July 26, 2008
Last week, I took Michael (7) to get a haircut.
Michael: "I want it short on top and long in the back."
Me: "You want a mullet?!"
Michael [enthusiastically]: "Yes!"
Me: "No (f*ing) way" (parenthetical comment not spoken, but clearly indicated by my attitude.)
Michael: "Why not?"
Me: "You'll understand at your wedding when I'm showing photos of you when you were young."
Really, he'll thank me later.
July 18, 2008
July 1, 2008
Throughout our trip to Japan, I took the boys to go play video games; there were tons of great arcades through out Tokyo and Kyoto. There were a few trends in games that I hadn't seen much of (if at all) yet in the US.
First, many of the popular games had physical components you could use in the game play, like a card or a token. Each time you play, you get another piece, randomly selected. The more you play, the more players or moves you have. This also adds a trading/collectable element to the video game and rewards players who play more often; brilliant. We saw this with Mushiking in the US, but this went even further in Japan, including the Pokemon Battrio game the kids played which gave out poker chip-like tokens with different Pokemon on each (gotta catch 'em all indeed).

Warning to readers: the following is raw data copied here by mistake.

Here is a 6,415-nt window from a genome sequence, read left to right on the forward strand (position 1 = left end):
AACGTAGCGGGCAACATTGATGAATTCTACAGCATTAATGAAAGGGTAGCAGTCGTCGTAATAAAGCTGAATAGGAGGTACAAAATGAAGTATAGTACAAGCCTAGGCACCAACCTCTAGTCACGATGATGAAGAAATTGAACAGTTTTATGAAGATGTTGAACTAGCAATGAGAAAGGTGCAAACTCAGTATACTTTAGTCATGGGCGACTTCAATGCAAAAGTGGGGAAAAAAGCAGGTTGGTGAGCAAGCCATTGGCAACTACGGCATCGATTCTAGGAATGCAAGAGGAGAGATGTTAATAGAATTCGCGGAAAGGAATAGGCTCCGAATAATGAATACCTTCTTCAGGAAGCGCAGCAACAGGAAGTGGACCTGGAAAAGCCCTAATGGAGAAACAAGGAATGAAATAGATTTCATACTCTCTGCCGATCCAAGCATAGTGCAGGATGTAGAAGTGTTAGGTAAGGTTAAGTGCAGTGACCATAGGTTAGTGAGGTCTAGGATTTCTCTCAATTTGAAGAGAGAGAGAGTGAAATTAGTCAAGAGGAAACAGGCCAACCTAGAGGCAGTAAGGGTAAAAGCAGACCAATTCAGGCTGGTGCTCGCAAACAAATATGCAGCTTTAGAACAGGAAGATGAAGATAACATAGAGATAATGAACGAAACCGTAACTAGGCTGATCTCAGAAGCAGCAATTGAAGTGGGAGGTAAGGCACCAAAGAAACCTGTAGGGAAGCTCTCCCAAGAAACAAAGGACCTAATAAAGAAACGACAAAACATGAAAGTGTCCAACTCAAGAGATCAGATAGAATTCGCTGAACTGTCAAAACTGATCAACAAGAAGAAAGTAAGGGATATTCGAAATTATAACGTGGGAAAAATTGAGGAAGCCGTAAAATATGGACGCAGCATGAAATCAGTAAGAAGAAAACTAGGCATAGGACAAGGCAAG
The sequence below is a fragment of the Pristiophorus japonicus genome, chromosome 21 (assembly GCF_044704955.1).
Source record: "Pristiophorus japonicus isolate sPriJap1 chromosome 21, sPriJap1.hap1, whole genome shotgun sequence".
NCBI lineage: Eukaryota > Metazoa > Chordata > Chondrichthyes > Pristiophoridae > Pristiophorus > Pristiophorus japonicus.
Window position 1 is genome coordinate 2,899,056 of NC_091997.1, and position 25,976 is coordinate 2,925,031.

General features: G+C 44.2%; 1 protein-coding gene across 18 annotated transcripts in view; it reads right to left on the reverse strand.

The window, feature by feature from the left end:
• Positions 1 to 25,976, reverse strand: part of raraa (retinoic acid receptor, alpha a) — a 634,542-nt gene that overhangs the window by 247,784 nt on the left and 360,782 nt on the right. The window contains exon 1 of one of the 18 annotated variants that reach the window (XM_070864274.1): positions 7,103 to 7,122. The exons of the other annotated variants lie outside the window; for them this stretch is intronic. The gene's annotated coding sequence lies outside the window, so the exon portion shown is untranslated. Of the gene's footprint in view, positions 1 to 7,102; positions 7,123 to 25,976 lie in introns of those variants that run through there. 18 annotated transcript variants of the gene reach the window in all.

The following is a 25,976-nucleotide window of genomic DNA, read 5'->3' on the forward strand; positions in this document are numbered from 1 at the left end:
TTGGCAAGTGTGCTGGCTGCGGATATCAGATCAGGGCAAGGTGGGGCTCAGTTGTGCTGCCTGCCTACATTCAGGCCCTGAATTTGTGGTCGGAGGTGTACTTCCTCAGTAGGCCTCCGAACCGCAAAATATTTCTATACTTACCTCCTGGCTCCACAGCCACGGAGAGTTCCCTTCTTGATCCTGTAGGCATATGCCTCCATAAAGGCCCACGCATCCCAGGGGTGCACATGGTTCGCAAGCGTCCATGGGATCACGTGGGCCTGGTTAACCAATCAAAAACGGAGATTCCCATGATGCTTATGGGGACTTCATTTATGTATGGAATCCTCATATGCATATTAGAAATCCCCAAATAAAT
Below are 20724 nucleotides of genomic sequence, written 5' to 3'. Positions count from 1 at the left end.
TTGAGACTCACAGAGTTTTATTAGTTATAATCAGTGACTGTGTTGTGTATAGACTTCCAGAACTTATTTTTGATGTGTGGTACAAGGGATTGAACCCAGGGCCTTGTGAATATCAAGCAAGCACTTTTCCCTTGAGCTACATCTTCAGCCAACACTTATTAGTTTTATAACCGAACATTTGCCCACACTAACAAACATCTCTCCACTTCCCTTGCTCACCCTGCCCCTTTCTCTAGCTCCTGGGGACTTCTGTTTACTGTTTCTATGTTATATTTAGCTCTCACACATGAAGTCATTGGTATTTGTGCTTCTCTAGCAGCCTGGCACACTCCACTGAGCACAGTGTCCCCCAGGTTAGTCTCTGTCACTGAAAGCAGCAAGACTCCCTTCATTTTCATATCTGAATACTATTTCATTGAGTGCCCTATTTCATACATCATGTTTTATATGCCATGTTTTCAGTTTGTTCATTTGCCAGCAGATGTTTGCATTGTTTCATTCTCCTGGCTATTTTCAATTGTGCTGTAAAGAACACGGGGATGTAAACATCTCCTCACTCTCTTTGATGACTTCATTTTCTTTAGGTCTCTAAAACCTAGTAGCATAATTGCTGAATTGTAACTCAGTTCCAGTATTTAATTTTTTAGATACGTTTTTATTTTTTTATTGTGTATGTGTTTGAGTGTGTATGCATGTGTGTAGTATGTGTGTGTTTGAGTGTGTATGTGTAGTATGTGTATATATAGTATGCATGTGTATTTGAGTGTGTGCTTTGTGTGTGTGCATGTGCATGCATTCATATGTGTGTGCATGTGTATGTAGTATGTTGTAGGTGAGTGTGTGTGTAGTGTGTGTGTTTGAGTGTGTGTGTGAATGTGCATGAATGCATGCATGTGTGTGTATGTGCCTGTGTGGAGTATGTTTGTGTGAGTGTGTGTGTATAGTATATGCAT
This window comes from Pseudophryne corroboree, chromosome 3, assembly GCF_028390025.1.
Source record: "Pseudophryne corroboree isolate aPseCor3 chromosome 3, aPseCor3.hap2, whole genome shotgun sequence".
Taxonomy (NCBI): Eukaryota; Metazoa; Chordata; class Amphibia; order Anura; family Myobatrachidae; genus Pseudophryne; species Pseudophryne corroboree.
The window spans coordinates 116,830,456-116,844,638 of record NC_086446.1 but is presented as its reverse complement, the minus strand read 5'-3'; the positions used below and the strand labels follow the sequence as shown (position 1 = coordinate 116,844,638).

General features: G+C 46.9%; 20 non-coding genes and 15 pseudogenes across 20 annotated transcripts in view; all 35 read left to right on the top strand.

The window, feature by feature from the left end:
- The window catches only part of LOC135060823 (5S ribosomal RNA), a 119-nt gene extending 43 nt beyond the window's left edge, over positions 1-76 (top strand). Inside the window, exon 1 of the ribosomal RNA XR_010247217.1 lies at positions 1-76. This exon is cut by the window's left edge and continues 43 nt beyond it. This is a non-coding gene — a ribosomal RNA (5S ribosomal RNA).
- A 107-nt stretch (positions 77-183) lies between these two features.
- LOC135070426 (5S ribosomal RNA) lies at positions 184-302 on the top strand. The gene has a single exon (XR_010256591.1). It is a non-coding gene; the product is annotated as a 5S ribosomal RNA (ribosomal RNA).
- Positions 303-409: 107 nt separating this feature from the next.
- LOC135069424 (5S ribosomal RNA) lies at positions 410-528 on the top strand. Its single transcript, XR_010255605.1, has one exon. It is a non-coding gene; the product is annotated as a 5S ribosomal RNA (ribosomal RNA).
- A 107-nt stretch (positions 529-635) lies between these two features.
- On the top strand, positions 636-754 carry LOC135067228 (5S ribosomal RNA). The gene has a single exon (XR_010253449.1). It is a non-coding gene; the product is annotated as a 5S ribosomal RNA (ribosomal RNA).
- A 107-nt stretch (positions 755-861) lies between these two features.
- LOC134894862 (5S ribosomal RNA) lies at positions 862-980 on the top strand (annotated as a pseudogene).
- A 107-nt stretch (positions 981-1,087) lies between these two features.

A specialized form of this genre involved buying a starter deck of cards for 300-500 yen or so (about US$3-5) and then moving multiple cards from the deck on a game surface to control armies or players. For instance, the boys started playing Sangokushi Taisen3, a real-time strategy game based on the Chinese Three Kingdoms period. (It was pretty interesting learning to play a complex game like this without being able to read anything...) Each card represented a different military unit like archers or cavalry. You position the cards on the surface to select which units were in play and where they started. Then, you move the cards to advance or retreat; you can also turn the card to aim the attacks (like arrows) a particular direction. It was an elegant way of handling a hard UI problem for a video game (normally solved on PCs by mouse and keyboard) -- much more physical and direct.
In addition to Sangokushi, Lord of Vermillion, a party-based real-time adventure game, seemed popular. We also saw a baseball game, a soccer game, and a Gundam 0083 game in this genre. I hope they come to the US soon; they looked really fun. I'm sure they're even more fun if you can understand the instructions!